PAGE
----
Zeigler Lecture

Zeigler Outstanding Educator Award

The Jack M. Zeigler (BME 1948) Woodruff Outstanding Educator Award was created in 1999 to recognize an outstanding educator among the academic faculty of the Woodruff School of ME at Georgia Tech. This is a lifetime achievement award that a person can received one time. The winner is announced at an annual spring School event and receives $5,000 in discretionary funds to use for professional development items such as travel, computers, and support of students. The winner is invited to deliver the Jack Zeigler Outstanding Educator Lecture at an assembly of the Woodruff School and has his/her name added to a permanent display in the MRDC Building. The winner is selected by a committee appointed by the Woodruff School Faculty Advisory Committee.

Award Winners:

1999 William Z. Black

2000 Said I. Abedel-Khalik

2001 Farrokh Mistree

2002 Robert Fulton (deceased February 2004)

2003 James G. Hartley

2004 David L. McDowell

2006 Robert M. Nerem

2007 Jonathan S. Colton

2009 David N. Ku

2010 Aldo A. Ferri 

2011 G. Paul Neitzel

2012 Srinivis Garimella

2013 Bill Singhose 

2015 Thomas Kurfess

2016 Marc K. Smith

 

About Jack Zeigler

Jack ZeiglerMr. Jack M. Zeigler (class of 1948) received his bachelor’s degree in mechanical engineering after interrupting his education with 3 ½ years of service in the U.S. Army.  While at Georgia Tech, he was a co-op student at two companies, where he worked primarily as a draftsman.  In one company he earned $1.25 an hour; this was a raise from $0.55 per hour at the other company.

Mr. Zeigler is the retired President and Owner of Fabrication Engineering Service Company, Inc. (FESCO).  FESCO specializes in the made-to-order fabrication business using high quality alloy steels to produce tanks for the chemicals industry and pressure vessels for textile manufacturers.

Until his retirement in 1989, Mr. Zeigler was a registered professional engineering in Alabama, Georgia, North Carolina, South Carolina, and Virginia, and he is a lifetime member of the American Society of Mechanical Engineering and the American Welding Society. 

Mr. Zeigler has been very supportive of Georgia Tech.  He was the chairman of the Charlotte Regional Campaign Steering Committee of the Georgia Tech Centennial Campaign, a member of the Alexander-Tharpe Fund Board of Trustees, a member of the class of 1948 40th Reunion  Fund Committee, and past president of the Charlotte Georgia Tech Club.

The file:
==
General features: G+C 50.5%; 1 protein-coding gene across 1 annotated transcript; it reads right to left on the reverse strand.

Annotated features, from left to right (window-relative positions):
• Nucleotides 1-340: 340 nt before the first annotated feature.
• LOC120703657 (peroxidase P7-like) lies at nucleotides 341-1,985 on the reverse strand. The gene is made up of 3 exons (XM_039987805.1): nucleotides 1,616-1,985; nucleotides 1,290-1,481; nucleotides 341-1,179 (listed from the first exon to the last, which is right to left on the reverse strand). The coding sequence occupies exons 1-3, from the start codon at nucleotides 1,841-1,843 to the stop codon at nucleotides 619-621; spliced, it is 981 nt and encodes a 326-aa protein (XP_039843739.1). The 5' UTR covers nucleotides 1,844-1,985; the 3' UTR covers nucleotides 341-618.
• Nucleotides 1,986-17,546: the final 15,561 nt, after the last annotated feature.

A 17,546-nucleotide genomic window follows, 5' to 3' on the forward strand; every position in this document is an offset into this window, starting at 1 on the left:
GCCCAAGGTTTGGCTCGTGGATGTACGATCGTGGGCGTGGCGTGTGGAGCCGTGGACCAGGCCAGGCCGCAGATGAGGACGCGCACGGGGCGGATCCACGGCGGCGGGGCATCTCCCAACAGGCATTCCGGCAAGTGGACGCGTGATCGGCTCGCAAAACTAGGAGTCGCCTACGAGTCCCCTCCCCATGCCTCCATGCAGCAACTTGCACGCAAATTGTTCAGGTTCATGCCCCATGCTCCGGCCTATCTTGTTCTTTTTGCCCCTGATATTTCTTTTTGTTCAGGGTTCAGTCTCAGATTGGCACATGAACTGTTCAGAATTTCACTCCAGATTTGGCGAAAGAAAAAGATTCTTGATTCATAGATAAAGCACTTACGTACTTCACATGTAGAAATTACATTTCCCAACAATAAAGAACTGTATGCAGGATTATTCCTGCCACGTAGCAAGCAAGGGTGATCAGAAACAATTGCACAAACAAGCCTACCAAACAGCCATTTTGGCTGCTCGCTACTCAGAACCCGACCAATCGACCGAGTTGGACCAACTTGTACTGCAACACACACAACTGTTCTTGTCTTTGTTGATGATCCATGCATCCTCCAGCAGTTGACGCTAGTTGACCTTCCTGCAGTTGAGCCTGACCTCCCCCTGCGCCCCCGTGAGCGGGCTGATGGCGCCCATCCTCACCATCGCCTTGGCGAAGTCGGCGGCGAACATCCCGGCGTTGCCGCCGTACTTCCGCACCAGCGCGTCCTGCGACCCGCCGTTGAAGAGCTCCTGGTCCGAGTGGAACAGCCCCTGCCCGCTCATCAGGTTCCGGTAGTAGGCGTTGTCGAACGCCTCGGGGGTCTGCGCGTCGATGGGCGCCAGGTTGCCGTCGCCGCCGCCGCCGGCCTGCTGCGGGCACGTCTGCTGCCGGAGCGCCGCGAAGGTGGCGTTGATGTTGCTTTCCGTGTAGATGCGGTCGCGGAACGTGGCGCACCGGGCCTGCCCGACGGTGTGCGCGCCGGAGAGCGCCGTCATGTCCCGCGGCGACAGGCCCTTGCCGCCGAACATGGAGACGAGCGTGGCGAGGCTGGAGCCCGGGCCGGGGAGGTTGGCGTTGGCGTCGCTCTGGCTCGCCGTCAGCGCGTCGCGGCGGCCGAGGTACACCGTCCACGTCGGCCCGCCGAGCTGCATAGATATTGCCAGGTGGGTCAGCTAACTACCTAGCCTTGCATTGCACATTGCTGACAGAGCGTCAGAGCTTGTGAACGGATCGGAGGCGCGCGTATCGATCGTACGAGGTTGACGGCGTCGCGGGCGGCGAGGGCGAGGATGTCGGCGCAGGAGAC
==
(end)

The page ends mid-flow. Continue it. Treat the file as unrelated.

He is also the recipient of the 1994 Woodruff School Distinguished Alumnus Award, and the 1994 Distinguished Engineering Alumnus Award sponsored by the College of Engineering at Georgia Tech.  Jack Zeigler was born in Thomasville, Georgia and resides, with his wife, Sarah, in Charlotte, North Carolina.

Zeigler Outstanding Educator Lectures

The Outstanding Educator Lecture is presented to an audience of Woodruff faculty, staff, and students and is given in the early part of the spring semester following the announcement of the award.

2015, Dr. Thomas Kurfess, Educating a New Generation of Leaders: Technology, Policy, and Responsibilities

2014, Dr. Bill Singhose, Building a Culture of Active Learning

2013, Dr. Srinivas Garimella, Engineering Education: It Really Should be about Human Transformation

2012, Dr. Paul Neitzel, Educating Engineers in the 21st Century - Opportunities and Challenges

2011, Dr. Al Ferri, Mechanical Engineering Education: What Should We Teach and How Should We Teach It?

2010, Dr. David Ku, Can We Educate An Engineering Entrepreneur

2009, Dr. Jonathan Colton, The Case for Liberal Engineering

2006, Dr. Robert Nerem, The BioTech Century and Mechanical Engineering

2005, Dr. David McDowell, A Perspective on Trends in Engineering Education

2003, Dr. Robert Fulton, Building Engineering Design Curriculum of the Future

2002, Dr. Farrokh Mistree, Cinderella, Professors, Changes, and the Wal-Marting of American High Education

2001, Dr. Abdel-Khalik, The Wal-Marting of American Higher Education - What's a University Anyway?

2000, Dr. Bill Black, Georgia Tech: Then and Now